Federal law has long deprived American veterans of certain fundamental legal rights enjoyed by non-veterans and attributable to veteran sacrifice. Federal case law, for example, denies veterans the right to bring an action in tort against the federal government to vindicate in-service injuries. And the United States Code deprives veterans of their right to robust judicial oversight of Department of Veterans Affairs (VA) service-connected benefit decisions. This pair of due process deprivations is compounded by the federal statute that prohibits veterans from exercising the fundamental right to counsel during the initial stage of the VA claims process. This Article examines the federal statutory scheme and pertinent case law that has long denied veterans the right to counsel throughout the VA veteran claims adjudication process, debunks the rationales underlying that law, and concludes by recommending that the federal government extend to veterans the right to counsel throughout the VA’s benefits adjudication proceedings.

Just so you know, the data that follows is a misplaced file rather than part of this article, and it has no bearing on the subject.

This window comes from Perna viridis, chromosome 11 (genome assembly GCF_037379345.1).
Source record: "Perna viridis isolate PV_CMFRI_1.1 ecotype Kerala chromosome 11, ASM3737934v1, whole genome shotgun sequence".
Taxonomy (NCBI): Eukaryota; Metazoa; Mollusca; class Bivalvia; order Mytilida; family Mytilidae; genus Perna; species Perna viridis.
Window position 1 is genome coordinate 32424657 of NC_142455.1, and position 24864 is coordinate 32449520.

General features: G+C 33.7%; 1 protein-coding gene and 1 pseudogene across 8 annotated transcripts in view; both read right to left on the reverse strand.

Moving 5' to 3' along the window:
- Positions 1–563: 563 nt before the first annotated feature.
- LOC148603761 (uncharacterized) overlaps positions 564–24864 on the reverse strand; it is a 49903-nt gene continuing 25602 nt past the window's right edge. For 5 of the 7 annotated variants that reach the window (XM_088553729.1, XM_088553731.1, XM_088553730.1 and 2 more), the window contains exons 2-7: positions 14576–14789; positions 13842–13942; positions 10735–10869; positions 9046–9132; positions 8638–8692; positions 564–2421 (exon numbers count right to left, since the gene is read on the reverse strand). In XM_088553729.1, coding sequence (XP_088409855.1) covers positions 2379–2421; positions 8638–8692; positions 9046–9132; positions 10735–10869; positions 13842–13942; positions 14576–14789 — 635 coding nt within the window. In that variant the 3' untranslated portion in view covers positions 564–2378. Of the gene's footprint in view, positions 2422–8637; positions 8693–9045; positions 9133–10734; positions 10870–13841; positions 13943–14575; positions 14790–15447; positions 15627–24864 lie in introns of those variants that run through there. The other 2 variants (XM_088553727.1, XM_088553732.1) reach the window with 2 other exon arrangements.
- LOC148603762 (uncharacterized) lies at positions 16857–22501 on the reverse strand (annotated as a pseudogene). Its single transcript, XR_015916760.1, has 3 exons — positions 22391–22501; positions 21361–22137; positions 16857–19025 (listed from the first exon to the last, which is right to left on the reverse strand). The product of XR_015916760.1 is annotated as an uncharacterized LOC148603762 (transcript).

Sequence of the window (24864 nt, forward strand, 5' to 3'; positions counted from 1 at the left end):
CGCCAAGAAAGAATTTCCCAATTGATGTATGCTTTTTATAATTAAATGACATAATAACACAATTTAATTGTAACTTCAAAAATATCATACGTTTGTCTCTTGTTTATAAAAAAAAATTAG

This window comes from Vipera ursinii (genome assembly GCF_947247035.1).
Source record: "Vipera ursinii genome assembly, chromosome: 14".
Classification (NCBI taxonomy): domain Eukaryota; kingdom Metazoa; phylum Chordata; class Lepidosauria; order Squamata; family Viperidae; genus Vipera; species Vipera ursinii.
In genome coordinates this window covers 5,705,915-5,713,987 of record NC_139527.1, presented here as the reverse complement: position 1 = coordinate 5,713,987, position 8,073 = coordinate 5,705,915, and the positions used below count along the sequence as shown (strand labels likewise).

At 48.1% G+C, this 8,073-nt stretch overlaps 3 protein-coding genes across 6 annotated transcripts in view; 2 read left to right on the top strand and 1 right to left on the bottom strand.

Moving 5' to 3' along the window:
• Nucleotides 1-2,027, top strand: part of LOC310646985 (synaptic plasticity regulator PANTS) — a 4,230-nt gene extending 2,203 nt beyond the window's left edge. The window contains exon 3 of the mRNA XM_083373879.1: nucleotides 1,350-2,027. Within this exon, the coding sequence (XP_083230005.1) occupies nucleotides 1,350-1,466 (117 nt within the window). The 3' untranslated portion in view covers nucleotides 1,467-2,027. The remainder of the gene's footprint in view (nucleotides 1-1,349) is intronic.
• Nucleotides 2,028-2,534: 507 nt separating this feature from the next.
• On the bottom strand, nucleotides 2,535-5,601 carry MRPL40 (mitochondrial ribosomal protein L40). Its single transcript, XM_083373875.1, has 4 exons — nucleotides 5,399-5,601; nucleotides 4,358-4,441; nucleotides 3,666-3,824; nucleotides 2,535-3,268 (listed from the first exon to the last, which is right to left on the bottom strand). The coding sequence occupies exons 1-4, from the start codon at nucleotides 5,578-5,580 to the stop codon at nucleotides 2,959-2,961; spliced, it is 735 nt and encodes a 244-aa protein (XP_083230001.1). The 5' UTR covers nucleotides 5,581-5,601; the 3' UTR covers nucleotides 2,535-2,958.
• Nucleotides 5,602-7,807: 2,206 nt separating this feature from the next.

Jennifer D. Oliva, Representing Veterans, 73 SMU L. Rev. F. 103 (2020).
Further Related Reads
- Hugh McClean, Delay, Deny, Wait Till They Die: Balancing Veterans’ Rights and Non-Adversarial Procedures in the VA Disability Benefits System, 72 SMU L. Rev. 277 (2019).
- Joseph S. Diedrich, Article III, Judicial Restraint, and This Supreme Court, 72 SMU L. Rev. 235 (2019).
- Steven R. Smith, The Feres Doctrine: Should It Continue to Bar FTCA Actions by Servicemen Who Are Injured While Involved in Activities Incident to Their Service, 49 J. Air L. & Com. 177 (1983).